Tuesday, September 21, 2010

Respect for Elders Day Sept 20

SJG 2010 - Respect for the Elders Day;
photo by Monzie
What started out as an iffy morning weather-wise in the garden on Respect for Elders Day (keiro-no-hi) ended shortly before noon in sun bursts that forecast a fine afternoon.  On cue, the turtles began scaling the rock on Turtle Island's south side to encouraging words from small bands of visitors circling the lake.

I caught up with an 11-member group from the International District Community Center who clustered on the moon-viewing platform, excitedly pointing to the fish as ducks and koi competed for food and  laughing as a turtle sedately paddled by to join the feeding frenzy  The resident heron was elsewhere...

The group moved on to the tableland to pause at a newly planted Mt Fuji cherry tree. This was site  of a ceremony last week attended by the Japanese ambassador to celebrate the garden's 50th anniversary.  At the tree's foot stands a small, white, irregularly-shaped stone bearing a plaque, which reads:

SJG 2010 - New Mt. Fuji Cherry; photo by Monzie
"Prunus Shirotae (Mt Fuji cherry)
This tree is a propagation of the one planted by Japanese Crown Prince Akihito in 1960
Best wishes for another 50 years of friendship
Between the US and Japan
September 16, 2010
In celebration of the 50th Anniversary.
Japanese Ambassador and Mrs. Ichiro Fujisaki
Seattle Mayor Mike McGinn
Consulate-General of Japan, Seattle
Japanese Business Association of Seattle"

My own tour group of 12 curious seniors wanted to see all - no skirting the hills - and game for picking their way across stones at the base of the falls  When told the age of the black pine overlooking the north end of the lake (plus or minus 100 years), a wave of appreciation swept through.  "At last, something older than I am," came from the rear.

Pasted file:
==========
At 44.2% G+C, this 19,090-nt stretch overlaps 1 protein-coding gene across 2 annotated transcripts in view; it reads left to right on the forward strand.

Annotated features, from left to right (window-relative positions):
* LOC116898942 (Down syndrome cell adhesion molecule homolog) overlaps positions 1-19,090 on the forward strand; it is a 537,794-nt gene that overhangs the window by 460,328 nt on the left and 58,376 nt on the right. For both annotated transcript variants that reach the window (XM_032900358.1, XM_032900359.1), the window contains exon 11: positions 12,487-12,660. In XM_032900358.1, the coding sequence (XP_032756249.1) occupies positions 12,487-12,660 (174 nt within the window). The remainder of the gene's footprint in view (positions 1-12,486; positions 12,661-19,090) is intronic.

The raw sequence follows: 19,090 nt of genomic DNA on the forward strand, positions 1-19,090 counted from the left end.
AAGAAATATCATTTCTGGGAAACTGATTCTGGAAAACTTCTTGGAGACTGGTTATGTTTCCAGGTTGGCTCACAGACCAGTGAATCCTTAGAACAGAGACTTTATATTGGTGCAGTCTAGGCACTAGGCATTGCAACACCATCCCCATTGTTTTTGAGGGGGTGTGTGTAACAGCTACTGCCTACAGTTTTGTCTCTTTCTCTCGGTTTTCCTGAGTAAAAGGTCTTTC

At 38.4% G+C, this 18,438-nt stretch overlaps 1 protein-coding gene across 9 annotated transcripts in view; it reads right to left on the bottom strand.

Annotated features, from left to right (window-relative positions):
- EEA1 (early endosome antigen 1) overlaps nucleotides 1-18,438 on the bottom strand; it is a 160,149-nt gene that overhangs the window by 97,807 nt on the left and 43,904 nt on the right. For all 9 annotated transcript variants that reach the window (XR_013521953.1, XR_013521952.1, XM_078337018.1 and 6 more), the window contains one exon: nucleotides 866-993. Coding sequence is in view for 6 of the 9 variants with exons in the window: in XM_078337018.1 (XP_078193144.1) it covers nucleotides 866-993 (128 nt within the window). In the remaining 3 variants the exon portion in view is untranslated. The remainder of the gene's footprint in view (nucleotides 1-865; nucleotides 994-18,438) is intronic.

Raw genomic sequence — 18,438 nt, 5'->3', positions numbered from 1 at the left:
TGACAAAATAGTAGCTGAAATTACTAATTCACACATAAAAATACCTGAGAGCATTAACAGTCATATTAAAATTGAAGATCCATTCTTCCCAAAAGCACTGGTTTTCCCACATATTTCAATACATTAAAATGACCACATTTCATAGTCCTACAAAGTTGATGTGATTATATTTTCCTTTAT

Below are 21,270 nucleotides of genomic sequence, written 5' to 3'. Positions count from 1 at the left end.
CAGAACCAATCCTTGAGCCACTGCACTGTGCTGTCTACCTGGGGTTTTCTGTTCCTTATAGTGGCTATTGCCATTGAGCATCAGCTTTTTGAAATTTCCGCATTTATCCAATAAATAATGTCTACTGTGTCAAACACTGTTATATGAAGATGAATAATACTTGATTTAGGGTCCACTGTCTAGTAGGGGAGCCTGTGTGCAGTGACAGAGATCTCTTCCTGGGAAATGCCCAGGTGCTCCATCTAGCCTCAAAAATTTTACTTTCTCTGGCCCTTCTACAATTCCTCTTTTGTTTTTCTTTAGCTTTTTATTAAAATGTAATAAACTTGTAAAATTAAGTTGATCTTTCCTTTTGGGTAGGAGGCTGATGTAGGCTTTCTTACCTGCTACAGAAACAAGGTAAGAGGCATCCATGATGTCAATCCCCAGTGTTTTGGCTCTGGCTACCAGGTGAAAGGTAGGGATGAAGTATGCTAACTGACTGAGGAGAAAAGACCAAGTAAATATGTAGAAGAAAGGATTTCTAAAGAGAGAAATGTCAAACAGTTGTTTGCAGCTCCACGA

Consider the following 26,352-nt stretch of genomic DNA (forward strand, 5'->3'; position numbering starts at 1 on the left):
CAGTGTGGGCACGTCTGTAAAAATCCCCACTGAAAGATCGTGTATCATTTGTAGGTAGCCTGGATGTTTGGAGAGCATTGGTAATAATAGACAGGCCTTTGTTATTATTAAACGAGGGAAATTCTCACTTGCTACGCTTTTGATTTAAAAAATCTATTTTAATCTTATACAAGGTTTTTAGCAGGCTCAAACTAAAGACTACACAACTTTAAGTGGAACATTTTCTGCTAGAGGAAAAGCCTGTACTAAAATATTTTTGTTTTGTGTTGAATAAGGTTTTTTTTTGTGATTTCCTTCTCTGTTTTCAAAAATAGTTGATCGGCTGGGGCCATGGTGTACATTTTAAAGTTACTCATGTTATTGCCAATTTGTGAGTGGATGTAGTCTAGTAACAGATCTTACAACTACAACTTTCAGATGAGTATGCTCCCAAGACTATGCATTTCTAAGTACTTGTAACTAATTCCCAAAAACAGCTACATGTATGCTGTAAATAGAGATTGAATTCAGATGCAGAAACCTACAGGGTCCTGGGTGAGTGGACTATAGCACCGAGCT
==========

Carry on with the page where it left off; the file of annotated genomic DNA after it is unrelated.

SJG 2010 - Origami table; photo by Monzie
Back at the gatehouse, guides Sue Clark, Jeanne Peterson and Lynnda Laurie presided over the origami table set up under cover outside the Tateuchi Room where they led absorbed visitors through paper folding steps.  I admired the completed birds, boxes, balls and my favorite, a jumping frog with an Olympic-record leap. 

Close by, departing visitors examined the exhibit of photographs of the Katsura palace taken in 1960 by Ishimoto Yasuhiro.  As I left the gate, a growing group of respected elders sat under a red tent in the courtyard, now protected from the sun rather than rain, waiting patiently for the next tour.

SJG 2010 - Strolling through; photo by Monzie
Sources tell me that Respect for Elders Day, which celebrates a Confucian value, is a relatively new national holiday in Japan, observed on the third Monday in September  Its origin was in a village in 1947. (It takes a village.)  Within three years, the observance spread throughout the prefecture (province) and achieved nation-wide status in 1966.  Among the day's customs:  distribution of free lunches and sweets to those over age 60.

3 comments:

  1. Terrific job, Monzie!!! I just stopped by at the parking lot of the Forks Chamber of Commerce to borrow their WI-Fi for a moment, and the first thing I see is your post above! Congratulations, I'm taking your training wheels now, as you obviously don't need them anymore:). Great read, too, as if i was there myself, while in fact I'm mostly on rocky beaches of La Push. Did you take any pics?

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  2. Yes, awaiting your fine technical know-how!

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  3. I was very pleased to find this site.I wanted to thank you for this great read!!
    I definitely enjoyed reading every little bit of it and I have you bookmarked to check out new stuff you post.

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